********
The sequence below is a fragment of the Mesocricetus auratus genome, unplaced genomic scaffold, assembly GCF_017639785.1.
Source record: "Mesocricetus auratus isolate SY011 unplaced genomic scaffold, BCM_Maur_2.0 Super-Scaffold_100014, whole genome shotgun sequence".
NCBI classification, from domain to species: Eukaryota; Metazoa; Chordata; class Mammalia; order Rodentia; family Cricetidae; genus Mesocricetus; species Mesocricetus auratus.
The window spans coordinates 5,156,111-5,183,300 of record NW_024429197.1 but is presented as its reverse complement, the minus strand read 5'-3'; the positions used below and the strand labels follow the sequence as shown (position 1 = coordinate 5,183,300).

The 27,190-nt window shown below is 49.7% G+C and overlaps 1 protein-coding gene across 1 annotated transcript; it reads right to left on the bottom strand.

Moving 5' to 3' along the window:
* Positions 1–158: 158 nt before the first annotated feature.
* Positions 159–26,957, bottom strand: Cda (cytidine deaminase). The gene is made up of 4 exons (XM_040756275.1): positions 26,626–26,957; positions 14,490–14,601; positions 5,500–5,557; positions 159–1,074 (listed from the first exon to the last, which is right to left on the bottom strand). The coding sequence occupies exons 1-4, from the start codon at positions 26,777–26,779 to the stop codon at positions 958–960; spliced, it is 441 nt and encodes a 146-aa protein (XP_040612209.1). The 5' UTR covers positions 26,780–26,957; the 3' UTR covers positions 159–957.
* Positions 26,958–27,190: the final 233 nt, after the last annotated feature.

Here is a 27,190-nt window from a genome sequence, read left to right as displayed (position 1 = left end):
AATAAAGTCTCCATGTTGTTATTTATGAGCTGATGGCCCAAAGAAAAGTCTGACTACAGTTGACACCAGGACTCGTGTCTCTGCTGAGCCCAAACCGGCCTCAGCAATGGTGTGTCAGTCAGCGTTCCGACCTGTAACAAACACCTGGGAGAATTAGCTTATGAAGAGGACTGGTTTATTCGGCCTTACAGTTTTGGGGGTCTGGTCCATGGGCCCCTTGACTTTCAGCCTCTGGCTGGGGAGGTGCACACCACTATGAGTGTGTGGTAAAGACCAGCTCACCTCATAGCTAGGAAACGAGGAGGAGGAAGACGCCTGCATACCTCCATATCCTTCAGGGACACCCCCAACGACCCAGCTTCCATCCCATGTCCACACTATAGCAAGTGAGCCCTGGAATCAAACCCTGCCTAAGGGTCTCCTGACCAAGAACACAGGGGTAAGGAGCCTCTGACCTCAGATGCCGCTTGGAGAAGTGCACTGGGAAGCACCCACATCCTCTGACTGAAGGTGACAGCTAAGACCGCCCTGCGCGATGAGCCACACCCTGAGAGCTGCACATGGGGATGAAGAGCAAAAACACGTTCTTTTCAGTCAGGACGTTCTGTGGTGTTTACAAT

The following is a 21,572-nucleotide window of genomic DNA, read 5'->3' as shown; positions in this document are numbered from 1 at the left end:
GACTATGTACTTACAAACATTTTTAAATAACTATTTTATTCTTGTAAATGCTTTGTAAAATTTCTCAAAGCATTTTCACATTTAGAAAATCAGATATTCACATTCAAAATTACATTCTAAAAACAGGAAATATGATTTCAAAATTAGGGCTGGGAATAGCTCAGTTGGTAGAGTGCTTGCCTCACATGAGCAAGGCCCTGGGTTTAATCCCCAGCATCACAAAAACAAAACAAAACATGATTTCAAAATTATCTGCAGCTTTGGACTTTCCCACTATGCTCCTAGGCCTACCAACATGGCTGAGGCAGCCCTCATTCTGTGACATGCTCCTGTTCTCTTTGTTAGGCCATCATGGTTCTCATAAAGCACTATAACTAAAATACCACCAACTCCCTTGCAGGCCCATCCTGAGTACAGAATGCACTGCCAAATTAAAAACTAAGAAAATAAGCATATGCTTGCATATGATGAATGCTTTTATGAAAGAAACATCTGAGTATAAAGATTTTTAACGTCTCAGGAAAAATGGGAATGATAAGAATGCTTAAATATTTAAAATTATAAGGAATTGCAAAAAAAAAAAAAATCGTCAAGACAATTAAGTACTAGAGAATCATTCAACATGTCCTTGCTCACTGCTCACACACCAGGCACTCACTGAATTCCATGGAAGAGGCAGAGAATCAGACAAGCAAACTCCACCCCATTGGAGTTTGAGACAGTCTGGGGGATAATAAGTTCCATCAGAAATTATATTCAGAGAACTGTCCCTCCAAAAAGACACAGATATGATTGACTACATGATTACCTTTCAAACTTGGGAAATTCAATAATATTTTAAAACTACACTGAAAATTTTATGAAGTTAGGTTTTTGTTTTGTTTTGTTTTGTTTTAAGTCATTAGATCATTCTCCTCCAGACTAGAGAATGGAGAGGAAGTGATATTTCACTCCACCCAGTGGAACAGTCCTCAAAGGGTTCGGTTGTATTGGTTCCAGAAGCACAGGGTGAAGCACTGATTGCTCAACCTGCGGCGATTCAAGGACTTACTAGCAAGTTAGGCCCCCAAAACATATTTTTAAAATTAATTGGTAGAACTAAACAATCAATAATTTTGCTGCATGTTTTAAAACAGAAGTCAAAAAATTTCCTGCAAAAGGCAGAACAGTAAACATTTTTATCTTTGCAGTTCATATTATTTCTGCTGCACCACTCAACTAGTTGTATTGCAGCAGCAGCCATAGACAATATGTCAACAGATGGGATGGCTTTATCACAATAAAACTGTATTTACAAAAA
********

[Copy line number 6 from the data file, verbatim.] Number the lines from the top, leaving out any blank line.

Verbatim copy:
Moving 5' to 3' along the window: